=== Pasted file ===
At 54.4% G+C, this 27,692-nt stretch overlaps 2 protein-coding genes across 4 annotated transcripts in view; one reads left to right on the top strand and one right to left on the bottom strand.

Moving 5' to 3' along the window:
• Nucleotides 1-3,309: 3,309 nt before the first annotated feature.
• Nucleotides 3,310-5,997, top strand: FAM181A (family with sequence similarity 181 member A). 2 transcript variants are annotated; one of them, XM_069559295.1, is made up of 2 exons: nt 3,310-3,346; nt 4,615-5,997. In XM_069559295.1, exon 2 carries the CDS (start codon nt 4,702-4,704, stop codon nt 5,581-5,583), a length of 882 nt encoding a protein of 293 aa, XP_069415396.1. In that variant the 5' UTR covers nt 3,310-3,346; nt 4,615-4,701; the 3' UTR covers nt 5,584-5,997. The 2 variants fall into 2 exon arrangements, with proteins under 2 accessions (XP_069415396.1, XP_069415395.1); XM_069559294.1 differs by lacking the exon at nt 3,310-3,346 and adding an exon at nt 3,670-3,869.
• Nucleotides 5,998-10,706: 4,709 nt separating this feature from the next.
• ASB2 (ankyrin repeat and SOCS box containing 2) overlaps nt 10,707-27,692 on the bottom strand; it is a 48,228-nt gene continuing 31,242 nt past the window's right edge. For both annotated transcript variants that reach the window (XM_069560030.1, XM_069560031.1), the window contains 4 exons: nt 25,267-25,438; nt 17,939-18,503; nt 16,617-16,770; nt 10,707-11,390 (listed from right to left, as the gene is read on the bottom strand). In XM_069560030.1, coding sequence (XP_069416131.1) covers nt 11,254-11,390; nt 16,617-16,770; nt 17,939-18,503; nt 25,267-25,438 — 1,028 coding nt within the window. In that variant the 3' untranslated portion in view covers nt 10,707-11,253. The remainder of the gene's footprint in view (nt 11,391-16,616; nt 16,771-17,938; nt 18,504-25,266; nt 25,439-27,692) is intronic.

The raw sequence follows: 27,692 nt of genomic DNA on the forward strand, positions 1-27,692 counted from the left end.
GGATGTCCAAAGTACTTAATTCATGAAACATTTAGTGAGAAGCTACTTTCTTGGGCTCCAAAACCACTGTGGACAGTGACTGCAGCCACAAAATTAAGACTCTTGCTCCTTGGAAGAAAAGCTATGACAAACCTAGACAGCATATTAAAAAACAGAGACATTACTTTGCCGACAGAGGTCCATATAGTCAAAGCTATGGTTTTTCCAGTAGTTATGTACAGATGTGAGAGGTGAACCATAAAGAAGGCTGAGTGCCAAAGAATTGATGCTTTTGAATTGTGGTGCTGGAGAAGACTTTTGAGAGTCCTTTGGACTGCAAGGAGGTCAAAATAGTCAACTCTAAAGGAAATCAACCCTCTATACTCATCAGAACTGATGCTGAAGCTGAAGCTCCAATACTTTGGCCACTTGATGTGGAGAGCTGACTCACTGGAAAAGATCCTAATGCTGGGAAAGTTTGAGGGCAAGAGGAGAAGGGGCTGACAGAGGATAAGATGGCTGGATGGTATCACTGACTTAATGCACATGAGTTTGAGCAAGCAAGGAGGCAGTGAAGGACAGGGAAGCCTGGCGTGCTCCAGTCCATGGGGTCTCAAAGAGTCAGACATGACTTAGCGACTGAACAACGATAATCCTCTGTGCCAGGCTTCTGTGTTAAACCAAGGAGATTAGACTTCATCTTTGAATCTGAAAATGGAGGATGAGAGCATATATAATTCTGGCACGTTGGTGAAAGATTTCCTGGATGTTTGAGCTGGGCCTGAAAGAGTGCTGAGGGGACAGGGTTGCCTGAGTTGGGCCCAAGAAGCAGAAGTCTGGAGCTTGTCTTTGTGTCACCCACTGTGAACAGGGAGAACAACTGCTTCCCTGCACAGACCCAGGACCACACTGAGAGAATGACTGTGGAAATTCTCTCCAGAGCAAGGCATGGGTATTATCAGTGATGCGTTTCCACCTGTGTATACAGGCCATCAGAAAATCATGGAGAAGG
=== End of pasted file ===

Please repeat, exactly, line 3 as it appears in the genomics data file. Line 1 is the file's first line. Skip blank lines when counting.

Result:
• Nucleotides 1-3,309: 3,309 nt before the first annotated feature.